In early February thousands of people took part in Melbourne’s annual Pride March. This march symbolises the efforts of the lesbian, gay, bisexual, transgender and intersex (LGBTI) community and a movement that has struggled for decades to win sexual equality and challenge homophobia.
But why is it that despite widespread support for the LGBTI community the Rudd government forbids marriage between same sex couples? The answer lies in the fact that both Labor and the Liberals see the ‘nuclear family’ as the cornerstone of the capitalist system. Oppression based on sexuality also stems from the needs of the ruling class in society.
Rather than promoting harmony, rulers benefit from creating divisions. Throughout the history of capitalism workers of different races, religions and sexualities have been turned against each other by bosses and the state, preventing them from working together to win progressive reforms.
Much in the way that Howard used the refugee issue to create a fear campaign which ultimately won him the 2001 election, establishment parties around the world try to stir up fear and create divisions in society by promoting so-called ‘family values’, usually always at the expense of the rights of the LGBTI community.
In Australia civil unions between same sex couples are legal in Victoria, Tasmania and the ACT, but full marriage rights equal to those available to heterosexual couples are denied. Kevin Rudd’s claim that Australia is not ready for same sex marriage shows just how out of touch the Labor Party are with average Australians, as polls have shown that more than 60% of Australians support same sex marriage.
By denying same sex couples the right to marry, Kevin Rudd and the Labor Party are promoting homophobic ideas and legitimising the oppression of the LGBTI community. Despite the gains made by the LGBTI community, homophobia is still rife in society. The bashing of LGBTI people is still a common occurrence, and suicide rates amongst same sex attracted youth have been found to be six times higher than the average.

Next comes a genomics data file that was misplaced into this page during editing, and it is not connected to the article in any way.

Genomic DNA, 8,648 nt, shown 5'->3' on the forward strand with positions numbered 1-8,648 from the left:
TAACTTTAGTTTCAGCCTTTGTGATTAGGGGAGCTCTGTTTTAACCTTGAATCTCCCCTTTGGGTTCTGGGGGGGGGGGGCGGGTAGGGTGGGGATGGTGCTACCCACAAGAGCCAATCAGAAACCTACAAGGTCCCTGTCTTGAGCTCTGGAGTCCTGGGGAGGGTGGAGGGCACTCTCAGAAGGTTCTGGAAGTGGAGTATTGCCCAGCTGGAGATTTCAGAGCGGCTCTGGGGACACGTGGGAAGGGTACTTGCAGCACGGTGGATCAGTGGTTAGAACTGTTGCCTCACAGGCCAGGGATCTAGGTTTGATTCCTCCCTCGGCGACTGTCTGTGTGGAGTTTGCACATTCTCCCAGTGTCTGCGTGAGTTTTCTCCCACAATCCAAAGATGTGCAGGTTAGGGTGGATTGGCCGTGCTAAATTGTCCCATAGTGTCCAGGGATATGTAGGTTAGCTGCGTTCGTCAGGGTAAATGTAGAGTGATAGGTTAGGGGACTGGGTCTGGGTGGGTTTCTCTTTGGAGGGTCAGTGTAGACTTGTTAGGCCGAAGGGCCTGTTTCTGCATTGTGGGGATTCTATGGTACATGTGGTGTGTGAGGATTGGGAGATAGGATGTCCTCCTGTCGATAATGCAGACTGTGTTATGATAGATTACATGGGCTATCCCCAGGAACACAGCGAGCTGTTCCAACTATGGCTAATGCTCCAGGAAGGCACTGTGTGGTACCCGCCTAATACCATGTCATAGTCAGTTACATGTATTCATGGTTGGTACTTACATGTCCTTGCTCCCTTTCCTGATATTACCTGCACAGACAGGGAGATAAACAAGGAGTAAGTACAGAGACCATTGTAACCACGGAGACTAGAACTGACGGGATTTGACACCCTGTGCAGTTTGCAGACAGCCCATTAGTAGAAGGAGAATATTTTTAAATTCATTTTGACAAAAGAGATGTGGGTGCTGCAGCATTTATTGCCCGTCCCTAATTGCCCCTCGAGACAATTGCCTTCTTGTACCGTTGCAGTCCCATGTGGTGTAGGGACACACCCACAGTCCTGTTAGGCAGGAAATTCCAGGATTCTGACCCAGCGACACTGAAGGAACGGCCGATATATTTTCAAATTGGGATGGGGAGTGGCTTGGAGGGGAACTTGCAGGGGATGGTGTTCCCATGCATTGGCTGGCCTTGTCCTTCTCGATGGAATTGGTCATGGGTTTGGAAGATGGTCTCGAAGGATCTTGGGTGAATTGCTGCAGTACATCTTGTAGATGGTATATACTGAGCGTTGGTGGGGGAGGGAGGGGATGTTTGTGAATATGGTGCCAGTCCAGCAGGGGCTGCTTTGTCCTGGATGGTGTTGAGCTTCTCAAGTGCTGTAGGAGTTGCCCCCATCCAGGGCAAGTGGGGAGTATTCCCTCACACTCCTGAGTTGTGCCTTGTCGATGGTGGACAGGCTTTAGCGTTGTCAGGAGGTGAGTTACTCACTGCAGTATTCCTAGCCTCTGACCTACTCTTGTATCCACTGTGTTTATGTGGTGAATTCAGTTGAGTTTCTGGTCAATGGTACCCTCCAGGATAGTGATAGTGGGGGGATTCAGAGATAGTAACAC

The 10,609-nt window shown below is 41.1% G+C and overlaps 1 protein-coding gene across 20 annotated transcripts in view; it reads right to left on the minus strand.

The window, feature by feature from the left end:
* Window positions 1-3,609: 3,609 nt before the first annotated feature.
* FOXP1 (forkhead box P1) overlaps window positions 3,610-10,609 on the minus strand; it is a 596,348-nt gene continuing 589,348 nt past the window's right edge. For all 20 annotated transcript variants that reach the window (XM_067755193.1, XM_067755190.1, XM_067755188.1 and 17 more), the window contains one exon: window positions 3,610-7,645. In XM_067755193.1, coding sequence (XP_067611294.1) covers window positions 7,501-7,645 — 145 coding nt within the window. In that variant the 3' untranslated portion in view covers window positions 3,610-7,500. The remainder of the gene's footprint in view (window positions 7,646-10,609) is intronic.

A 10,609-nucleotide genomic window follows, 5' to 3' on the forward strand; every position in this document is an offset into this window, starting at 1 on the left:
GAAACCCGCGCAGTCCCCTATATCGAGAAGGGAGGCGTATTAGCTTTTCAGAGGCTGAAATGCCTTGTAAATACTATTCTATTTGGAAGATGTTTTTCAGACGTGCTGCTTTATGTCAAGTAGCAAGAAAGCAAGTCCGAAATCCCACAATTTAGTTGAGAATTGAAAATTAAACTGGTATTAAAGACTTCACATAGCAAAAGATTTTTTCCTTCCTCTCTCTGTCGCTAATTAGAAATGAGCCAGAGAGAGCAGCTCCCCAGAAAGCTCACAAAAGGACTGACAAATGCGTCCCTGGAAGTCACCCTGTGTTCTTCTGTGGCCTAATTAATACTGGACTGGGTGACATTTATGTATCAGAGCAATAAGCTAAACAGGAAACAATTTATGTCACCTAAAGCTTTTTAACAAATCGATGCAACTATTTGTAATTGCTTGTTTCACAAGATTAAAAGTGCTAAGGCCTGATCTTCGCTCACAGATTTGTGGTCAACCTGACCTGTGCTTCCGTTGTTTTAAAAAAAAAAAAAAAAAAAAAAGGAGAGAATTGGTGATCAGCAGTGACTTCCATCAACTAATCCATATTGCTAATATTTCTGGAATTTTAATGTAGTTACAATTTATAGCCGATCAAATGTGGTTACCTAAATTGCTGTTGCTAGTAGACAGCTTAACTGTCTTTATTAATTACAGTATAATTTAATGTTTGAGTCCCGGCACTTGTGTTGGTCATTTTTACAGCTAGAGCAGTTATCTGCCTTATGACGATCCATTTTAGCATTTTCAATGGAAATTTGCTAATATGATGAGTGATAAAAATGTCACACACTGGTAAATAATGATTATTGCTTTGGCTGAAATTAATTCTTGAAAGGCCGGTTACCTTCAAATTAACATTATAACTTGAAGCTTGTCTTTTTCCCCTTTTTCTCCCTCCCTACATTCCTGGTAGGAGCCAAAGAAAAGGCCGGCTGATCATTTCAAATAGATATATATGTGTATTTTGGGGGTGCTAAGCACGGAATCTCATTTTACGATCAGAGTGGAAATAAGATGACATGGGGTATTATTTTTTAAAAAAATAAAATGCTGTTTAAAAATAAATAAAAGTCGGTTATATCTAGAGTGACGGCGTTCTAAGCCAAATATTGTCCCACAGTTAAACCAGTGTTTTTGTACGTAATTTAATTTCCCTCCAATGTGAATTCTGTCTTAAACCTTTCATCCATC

Many other countries around the world have legalised same sex marriage. These countries include Belgium, South Africa, Canada, Spain, The Netherlands, Sweden and Norway. Several states within the USA also allow same sex marriage, and important reforms such as the repeal of the “don’t ask don’t tell” policy, which prevented openly gay people from serving in the US military, are set to take place within the year. These victories, which have resulted from struggle, show that equal rights can be won.
The Socialist Party campaigns for same sex marriage and against all forms of oppression including homophobia. Discrimination on the basis of sexual orientation or identity should be challenged at school, university and in workplaces. We call on trade unions and other progressive groups to support the campaign for same sex marriage. A mass campaign that includes workers and other people that are oppressed under capitalism is the best way to win equality for the LGBTI community.
By SP reporters